Dynamics of cortical action potential initiation
In all neurons of the cerebral cortex, the results of single neuron computations are encoded into action potential sequences. The dynamics of cortical action potential generators thus determines how much and which information is transmitted to other cells in the brain and conversely which aspects of intracellular activity are not communicated to the receiving neuron. The reduction of information by action potential encoding in neocortical neurons is in fact tremendous. It was recently shown that of the 1000 bits per second that are contained in the ongoing membrane potential fluctuations of a typical cortical neuron only roughly 30 bits are encoded into its output sequence of action potentials . In our research on action potential initiation dynamics in cortical neurons, we are using an approach integrating biophysical modelling, dynamical systems theory, in vivo recording of the behaviour of action potential initiation in the intact brain, and neurophysiological and biophysical in vitro experiments to unravel the computational rules and biophysical mechanisms of this key step of neuronal computation.
Anomalous action potential dynamics in cortical neurons
Although actively studied for more than three decades by biological and medical researchers, the precise laws of that determine generation of action potential by neurons of the mammalian brain surprisingly are neither well characterized nor mechanistically understood. For instance, it is widely assumed that the initiation of action potentials can be modelled as a threshold crossing process: When the membrane potential of a neuron is driven beyond a fixed threshold voltage, value sodium channels are activated that mediate a strongly depolarizing current that causes the membrane potential to rapidly increase. Surprisingly, we recently found that during the operation of cortical neurons in the intact brain there is no fixed threshold potential underlying the initiation of action potential . Instead, action potentials are obviously initiated over a very wide range of potentials and most importantly even the largest AP initiation potentials can be reached without inducing action potential firing (Fig.1a,b). In addition, the rapidness of action potential initiation, the inverse voltage range over which high rates of membrane potential change are reached during the initial phase of an AP, is much higher than predicted by the universally accepted Hodgkin-Huxley theory. Based on these findings, we suggested that cortical action potential generators might be tailored beyond the range that can be successfully described by the canonical Hodgkin-Huxley theory, indicating that fundamental aspects of the biophysics of action potential initiation in cortical neurons remain unidentified. These results initiated a lively debate on and an ongoing re-evaluation of the universal validity of the classical Hodgkin-Huxley theory of action potential initiation (see e.g. [3-7]).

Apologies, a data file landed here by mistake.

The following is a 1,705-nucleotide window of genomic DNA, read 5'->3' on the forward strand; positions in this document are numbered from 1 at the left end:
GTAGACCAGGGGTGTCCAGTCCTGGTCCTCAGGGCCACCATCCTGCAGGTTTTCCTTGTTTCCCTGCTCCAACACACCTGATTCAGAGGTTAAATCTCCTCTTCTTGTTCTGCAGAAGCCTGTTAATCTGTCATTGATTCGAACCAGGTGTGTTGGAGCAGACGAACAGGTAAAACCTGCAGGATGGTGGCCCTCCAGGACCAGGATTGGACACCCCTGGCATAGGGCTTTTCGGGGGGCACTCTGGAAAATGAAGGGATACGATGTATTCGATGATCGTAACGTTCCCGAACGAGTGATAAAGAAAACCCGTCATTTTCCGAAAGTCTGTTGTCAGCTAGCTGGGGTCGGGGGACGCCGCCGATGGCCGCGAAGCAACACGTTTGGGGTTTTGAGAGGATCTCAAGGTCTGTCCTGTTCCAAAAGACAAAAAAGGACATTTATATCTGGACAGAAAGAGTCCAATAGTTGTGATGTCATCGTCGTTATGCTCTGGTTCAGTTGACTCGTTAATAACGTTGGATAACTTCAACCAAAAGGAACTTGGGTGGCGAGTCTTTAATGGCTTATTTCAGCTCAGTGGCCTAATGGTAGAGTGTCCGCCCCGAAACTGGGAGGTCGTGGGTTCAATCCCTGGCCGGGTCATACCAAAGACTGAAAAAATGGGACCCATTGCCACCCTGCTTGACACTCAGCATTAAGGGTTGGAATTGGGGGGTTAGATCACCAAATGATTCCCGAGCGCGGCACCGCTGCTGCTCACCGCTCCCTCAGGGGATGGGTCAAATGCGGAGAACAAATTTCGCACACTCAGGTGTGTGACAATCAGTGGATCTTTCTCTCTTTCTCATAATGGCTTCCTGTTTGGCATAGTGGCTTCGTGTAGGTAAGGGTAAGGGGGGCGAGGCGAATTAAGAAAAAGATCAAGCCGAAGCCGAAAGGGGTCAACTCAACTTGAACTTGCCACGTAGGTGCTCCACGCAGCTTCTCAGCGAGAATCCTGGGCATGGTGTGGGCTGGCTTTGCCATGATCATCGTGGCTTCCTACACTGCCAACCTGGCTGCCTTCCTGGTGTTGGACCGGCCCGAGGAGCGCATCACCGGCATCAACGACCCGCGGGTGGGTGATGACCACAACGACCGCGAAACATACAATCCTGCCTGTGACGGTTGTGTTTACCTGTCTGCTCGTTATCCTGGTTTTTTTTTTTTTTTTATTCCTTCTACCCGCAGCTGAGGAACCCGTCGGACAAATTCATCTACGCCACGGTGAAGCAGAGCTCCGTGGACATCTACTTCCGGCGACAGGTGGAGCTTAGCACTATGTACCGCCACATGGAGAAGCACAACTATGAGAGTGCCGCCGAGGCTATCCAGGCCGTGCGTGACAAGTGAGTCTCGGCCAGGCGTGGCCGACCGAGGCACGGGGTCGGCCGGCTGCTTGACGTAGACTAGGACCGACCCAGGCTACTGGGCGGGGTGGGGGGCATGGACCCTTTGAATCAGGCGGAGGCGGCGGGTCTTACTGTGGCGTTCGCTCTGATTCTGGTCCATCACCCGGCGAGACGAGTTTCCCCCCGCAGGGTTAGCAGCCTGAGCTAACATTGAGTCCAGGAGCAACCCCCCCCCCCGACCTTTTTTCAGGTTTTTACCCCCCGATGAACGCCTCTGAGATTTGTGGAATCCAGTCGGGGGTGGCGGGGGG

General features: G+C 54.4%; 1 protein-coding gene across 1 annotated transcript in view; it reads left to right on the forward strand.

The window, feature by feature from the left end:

The cooperative sodium channel activation hypothesisThe abrupt increase of depolarization speed during the initial phase of cortical action potentials that we described suggests that many sodium channels in the neuronal membrane are synchronously activated. This may indicate that the assumption of statistically independence of sodium channel activation that is a basic ingredient of the Hodgkin-Huxley theory is violated in neuronal membranes. We thus considered the hypothesis that neuronal sodium channels may undergo cooperative activation such that activation of one channel can directly induce neighbouring channels to also activate. Intriguingly, quantitative models of membrane potential dynamics based on such a cooperative sodium channel activation kinetics, can faithfully reproduce all key features of action potential initiation as observed in cortical neurons in the intact brain (Fig.1c,d). Further support for the cooperative sodium channel activation hypothesis comes from in vitro experiments which tested one of its key predictions. If inter-channel interactions are assumed distance-dependent in neuronal membranes, then the cooperative sodium channel activation hypothesis predicts that reducing the effective density of channels should weaken cooperativity, and eventually lead to a action potentials onset dynamics conforming with the assumption of statistically independent gating and Hodgkin-Huxley theory. We tested this prediction in vitro, recording action potentials while reducing the density of available sodium channels by the application of tetrodotoxin (TTX). As predicted, TTX application in fact led to substantial reduction in the onset rapidness of action potentials in all tested cortical neurons . Subsequent experiments revealed that a similar transformation of action potential waveform can also be achieved by reducing the extracellular sodium concentration suggesting that sodium ions might be the mediators of interchannel interactions (Wolf et al. in prep.).